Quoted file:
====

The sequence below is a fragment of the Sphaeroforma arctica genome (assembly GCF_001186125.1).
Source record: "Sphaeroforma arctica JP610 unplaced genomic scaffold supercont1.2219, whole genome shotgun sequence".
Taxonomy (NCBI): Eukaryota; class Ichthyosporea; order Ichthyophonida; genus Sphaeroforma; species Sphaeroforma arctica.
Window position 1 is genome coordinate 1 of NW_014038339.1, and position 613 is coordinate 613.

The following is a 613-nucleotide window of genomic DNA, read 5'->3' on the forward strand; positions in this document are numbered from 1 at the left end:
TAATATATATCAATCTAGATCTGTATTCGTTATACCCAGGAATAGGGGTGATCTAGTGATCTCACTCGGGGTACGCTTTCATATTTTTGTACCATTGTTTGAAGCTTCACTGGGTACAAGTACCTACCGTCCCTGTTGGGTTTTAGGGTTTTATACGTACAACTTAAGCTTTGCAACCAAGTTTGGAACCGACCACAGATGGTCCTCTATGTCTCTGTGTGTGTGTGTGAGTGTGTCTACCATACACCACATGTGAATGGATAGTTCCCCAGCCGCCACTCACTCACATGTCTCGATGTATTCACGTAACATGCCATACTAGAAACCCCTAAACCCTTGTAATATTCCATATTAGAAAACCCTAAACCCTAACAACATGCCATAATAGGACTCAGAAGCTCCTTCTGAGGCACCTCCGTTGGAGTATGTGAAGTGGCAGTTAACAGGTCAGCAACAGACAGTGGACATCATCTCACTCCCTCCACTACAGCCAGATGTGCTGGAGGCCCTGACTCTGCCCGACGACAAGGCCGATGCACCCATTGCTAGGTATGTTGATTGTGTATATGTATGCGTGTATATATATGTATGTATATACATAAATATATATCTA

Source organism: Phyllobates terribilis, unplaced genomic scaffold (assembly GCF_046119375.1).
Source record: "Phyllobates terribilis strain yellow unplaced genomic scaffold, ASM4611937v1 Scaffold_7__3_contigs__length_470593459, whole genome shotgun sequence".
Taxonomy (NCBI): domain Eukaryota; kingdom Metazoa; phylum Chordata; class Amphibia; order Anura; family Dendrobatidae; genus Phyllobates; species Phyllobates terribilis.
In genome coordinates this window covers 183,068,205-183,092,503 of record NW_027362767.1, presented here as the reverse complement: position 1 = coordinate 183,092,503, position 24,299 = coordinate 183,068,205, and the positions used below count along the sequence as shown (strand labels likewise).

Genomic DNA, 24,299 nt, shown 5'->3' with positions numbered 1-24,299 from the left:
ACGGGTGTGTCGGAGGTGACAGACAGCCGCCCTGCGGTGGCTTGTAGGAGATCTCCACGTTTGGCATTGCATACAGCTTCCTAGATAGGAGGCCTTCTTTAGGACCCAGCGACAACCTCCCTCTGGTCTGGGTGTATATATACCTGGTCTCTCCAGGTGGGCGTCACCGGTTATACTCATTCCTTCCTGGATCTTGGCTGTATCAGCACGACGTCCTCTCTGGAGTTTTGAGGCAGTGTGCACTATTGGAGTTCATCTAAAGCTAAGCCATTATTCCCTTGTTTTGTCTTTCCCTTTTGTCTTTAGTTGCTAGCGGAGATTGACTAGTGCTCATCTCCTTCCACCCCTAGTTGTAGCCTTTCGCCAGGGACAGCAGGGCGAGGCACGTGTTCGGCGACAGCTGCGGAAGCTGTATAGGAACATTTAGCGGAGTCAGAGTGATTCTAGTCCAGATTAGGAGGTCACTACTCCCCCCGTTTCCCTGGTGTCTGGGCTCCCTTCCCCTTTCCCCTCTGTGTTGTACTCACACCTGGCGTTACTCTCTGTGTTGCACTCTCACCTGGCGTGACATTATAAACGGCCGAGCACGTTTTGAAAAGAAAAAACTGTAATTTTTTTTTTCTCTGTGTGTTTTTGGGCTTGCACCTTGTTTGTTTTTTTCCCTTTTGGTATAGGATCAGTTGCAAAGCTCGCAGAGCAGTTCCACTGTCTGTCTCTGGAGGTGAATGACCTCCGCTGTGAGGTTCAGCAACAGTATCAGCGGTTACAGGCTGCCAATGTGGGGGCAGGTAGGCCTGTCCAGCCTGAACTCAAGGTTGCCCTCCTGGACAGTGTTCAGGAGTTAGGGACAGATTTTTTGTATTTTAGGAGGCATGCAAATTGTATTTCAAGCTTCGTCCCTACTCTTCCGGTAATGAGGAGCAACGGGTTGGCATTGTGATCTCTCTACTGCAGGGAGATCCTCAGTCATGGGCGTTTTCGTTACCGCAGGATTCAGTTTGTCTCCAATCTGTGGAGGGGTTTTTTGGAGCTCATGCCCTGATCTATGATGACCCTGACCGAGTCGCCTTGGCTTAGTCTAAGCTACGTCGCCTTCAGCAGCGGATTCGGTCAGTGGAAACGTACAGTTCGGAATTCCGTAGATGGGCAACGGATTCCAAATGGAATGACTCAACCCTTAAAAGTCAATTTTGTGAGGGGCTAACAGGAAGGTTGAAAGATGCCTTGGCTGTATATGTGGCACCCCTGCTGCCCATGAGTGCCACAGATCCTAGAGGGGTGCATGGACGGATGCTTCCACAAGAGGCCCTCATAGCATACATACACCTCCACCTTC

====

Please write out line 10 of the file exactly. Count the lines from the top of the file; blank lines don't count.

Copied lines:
In genome coordinates this window covers 183,068,205-183,092,503 of record NW_027362767.1, presented here as the reverse complement: position 1 = coordinate 183,092,503, position 24,299 = coordinate 183,068,205, and the positions used below count along the sequence as shown (strand labels likewise).